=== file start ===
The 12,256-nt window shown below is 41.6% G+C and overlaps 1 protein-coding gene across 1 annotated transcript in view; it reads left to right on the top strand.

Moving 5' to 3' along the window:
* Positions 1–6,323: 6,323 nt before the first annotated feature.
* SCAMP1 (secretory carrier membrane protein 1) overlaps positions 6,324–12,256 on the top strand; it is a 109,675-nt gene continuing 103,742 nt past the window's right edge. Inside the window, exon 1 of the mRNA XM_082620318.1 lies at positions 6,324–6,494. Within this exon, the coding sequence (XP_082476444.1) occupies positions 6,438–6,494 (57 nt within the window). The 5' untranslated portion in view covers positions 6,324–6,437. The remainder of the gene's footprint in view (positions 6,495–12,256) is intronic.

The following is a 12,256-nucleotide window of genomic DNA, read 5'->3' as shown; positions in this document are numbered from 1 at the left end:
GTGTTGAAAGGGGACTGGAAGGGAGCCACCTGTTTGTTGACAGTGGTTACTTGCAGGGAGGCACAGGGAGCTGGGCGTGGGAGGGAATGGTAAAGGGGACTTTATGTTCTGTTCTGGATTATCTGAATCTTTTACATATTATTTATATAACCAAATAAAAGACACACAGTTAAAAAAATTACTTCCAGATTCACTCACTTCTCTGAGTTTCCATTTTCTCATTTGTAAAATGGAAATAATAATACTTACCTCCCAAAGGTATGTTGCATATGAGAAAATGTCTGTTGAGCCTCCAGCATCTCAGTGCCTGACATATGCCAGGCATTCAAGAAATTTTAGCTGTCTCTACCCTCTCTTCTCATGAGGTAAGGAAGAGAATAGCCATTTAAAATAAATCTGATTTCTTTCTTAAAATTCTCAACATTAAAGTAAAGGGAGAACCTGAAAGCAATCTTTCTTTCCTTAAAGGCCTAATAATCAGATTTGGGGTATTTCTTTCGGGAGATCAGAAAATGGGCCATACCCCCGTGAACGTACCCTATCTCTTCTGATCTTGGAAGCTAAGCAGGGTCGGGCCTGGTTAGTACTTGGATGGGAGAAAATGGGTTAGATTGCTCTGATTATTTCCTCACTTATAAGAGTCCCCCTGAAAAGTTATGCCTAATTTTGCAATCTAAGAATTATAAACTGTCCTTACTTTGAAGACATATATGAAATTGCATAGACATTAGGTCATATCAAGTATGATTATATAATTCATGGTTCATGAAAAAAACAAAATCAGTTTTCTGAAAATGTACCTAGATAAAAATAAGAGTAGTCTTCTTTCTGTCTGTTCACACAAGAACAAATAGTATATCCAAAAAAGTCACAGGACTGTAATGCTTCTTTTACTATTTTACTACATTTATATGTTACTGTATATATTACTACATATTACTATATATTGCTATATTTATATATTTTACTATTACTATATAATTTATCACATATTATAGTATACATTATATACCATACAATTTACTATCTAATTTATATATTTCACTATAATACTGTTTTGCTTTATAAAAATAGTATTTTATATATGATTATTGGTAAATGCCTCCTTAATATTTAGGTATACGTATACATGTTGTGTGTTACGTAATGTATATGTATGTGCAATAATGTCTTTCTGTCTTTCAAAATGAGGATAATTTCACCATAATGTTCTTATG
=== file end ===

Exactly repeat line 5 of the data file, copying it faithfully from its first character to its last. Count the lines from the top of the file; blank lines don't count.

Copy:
The following is a 12,256-nucleotide window of genomic DNA, read 5'->3' as shown; positions in this document are numbered from 1 at the left end: